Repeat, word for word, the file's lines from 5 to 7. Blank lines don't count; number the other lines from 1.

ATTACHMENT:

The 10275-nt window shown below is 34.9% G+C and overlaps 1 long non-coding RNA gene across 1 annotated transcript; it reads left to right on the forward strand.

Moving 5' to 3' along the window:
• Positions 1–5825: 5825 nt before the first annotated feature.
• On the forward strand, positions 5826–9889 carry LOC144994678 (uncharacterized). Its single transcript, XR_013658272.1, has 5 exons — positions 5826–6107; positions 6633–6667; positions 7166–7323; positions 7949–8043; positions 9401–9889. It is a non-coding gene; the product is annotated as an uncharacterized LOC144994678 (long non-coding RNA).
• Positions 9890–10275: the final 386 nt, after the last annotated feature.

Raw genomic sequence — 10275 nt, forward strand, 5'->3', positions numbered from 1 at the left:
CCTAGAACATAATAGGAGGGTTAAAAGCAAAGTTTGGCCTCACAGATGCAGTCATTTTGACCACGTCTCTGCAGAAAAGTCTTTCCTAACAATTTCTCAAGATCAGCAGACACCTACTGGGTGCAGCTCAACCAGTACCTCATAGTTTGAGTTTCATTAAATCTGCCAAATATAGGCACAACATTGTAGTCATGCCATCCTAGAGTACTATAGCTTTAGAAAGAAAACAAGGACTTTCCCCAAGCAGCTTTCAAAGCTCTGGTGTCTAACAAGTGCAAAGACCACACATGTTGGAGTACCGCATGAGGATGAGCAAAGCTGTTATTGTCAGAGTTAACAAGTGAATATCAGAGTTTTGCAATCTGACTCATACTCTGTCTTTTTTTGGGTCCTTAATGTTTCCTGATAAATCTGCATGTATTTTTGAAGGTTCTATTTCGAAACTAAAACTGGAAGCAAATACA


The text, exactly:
• Positions 9890–10275: the final 386 nt, after the last annotated feature.

Raw genomic sequence — 10275 nt, forward strand, 5'->3', positions numbered from 1 at the left:
CCTAGAACATAATAGGAGGGTTAAAAGCAAAGTTTGGCCTCACAGATGCAGTCATTTTGACCACGTCTCTGCAGAAAAGTCTTTCCTAACAATTTCTCAAGATCAGCAGACACCTACTGGGTGCAGCTCAACCAGTACCTCATAGTTTGAGTTTCATTAAATCTGCCAAATATAGGCACAACATTGTAGTCATGCCATCCTAGAGTACTATAGCTTTAGAAAGAAAACAAGGACTTTCCCCAAGCAGCTTTCAAAGCTCTGGTGTCTAACAAGTGCAAAGACCACACATGTTGGAGTACCGCATGAGGATGAGCAAAGCTGTTATTGTCAGAGTTAACAAGTGAATATCAGAGTTTTGCAATCTGACTCATACTCTGTCTTTTTTTGGGTCCTTAATGTTTCCTGATAAATCTGCATGTATTTTTGAAGGTTCTATTTCGAAACTAAAACTGGAAGCAAATACA